Wired Magazine reports on a new generation and demographic of people deciding to reduce their reliance on traditional power. Solar panels and wind turbines are popping up all over the suburbs.
Wired calls it moving from the hardcore to the hybrid (or “hygrid”). The assumption is that the class of individual has changed. However, I would warrant that all the hippie ‘back to the landers’ in the 60s and 70s came from middle class families. What’s more interesting is the variety of reasons driving this new group of individuals:
Start with the cost of energy. Most US homes use natural gas for heat. Natural gas prices have been soaring. So has the price of electricity produced by coal-burning power plants. And that’s not even factoring in the more than $1 billion in subsidies that go to the oil and gas industry, or the environmental damage – increased greenhouse emissions and mercury pollution – caused by burning fossil fuels.
At the same time, the conventional power grid is showing signs of age. Energy use has increased far more quickly than capacity has been added. So blackouts and brownouts occur more often. According to Jay Apt, director of the Electricity Industry Center at Carnegie Mellon University, every four months the US endures a blackout large enough to cut power to half a million homes. Add the threat of terrorism, and homeowners understandably want greater security and control over their power. “I’d rather do it myself than trust the experts,” Bell says. When the grid goes down, his lights stay on.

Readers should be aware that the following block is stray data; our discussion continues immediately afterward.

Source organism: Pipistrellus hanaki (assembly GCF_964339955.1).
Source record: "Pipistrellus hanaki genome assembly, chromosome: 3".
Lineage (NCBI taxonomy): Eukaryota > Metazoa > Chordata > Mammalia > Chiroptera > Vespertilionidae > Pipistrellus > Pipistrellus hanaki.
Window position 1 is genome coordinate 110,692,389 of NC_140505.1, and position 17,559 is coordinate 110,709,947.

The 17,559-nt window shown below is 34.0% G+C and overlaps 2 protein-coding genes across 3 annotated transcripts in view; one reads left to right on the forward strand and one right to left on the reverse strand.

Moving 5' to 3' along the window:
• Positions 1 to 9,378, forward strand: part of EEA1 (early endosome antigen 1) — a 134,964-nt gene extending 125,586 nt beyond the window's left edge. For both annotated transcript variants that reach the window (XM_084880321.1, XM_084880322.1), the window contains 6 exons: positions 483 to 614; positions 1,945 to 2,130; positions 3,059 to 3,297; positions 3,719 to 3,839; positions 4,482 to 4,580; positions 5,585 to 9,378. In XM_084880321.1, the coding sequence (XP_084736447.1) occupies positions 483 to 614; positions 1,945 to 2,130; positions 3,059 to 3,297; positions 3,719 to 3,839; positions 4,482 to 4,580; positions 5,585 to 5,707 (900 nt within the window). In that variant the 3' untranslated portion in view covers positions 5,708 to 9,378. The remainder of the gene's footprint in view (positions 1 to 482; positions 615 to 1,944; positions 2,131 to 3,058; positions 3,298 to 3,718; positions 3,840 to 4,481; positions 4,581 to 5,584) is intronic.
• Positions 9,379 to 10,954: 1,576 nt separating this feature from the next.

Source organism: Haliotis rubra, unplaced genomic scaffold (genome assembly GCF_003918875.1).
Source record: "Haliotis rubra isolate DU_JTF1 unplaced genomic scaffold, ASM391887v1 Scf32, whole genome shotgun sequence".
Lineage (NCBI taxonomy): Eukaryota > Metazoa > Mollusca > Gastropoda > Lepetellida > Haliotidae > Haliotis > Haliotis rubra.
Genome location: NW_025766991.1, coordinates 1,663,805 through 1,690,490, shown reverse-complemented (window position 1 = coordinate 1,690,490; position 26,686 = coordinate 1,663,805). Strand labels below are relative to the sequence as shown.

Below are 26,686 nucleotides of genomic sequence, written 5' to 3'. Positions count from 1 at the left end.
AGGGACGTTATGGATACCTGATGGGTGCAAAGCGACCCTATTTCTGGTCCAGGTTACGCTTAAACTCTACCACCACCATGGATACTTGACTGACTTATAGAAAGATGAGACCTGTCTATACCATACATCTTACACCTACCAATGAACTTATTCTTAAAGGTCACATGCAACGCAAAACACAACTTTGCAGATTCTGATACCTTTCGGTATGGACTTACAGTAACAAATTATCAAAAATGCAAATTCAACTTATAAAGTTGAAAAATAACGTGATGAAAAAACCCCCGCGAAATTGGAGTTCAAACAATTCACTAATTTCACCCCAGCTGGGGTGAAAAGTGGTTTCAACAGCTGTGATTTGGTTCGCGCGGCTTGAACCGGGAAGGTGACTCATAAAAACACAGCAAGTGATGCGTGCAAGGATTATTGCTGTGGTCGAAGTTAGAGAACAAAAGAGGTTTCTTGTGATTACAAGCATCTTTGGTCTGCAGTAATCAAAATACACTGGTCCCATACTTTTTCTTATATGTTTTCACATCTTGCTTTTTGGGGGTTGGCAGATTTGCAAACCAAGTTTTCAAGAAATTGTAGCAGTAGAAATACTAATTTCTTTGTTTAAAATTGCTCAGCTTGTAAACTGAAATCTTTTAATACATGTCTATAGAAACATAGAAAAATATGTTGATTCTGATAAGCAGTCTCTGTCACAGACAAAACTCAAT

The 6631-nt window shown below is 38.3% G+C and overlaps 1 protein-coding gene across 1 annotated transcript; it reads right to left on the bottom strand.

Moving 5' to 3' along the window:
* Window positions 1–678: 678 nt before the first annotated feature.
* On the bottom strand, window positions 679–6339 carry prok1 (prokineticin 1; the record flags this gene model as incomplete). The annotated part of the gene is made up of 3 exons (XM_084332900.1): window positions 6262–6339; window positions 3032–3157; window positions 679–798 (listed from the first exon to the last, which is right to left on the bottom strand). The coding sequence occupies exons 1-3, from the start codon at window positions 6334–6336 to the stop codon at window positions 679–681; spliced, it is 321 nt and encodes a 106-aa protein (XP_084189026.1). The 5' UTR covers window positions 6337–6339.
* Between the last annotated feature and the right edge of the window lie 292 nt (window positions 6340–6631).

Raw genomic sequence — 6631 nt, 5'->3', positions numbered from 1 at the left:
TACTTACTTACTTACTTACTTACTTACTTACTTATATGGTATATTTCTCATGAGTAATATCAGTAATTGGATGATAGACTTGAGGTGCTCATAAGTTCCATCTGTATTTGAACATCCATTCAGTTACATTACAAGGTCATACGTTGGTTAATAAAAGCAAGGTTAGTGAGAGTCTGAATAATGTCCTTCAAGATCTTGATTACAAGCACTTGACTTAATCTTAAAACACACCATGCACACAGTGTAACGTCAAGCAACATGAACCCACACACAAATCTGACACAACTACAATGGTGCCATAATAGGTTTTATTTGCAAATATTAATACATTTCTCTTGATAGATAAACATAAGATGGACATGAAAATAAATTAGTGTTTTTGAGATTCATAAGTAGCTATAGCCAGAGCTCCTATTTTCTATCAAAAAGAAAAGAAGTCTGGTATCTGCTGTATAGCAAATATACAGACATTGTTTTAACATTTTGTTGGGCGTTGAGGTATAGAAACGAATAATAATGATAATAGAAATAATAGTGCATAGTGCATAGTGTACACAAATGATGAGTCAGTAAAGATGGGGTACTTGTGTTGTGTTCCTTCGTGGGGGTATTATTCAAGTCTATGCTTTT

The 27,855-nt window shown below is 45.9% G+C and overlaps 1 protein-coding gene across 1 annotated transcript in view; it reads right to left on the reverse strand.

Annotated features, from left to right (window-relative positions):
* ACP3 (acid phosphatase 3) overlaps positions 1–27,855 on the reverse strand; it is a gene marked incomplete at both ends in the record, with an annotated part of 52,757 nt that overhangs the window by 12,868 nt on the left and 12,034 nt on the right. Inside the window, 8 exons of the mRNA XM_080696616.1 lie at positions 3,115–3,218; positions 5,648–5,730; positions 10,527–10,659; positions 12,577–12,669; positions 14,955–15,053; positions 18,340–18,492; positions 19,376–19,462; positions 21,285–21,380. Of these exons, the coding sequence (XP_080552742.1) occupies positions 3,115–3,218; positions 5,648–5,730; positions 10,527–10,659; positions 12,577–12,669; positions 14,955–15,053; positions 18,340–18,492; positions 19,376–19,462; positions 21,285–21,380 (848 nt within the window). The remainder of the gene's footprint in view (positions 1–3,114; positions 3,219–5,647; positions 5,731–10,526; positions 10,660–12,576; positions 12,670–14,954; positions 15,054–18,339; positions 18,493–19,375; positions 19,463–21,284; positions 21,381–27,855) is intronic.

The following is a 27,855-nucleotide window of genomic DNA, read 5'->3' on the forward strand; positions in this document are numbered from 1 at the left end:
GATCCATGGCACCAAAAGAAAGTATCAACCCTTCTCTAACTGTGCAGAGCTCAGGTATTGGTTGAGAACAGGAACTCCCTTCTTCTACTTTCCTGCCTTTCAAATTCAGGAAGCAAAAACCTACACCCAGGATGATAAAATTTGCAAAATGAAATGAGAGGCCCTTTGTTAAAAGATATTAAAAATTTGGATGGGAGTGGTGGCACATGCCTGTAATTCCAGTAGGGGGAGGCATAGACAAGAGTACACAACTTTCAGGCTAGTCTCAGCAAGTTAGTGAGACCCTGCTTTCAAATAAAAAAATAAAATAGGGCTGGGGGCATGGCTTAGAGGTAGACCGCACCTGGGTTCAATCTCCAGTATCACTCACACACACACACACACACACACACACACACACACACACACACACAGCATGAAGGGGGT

The article adds that the cost of alternate energy has decreased for the average consumer. After all, “Only a handful of hardcore greens were willing to multiply their energy bills by eight to save the planet. ” To help with the cost, some US states have stepped in to subsidize purchases. So it seems that we’re finally moving past the paradox of the cost decreasing once more people start using the technology but people will only start using the technology once the cost decreases.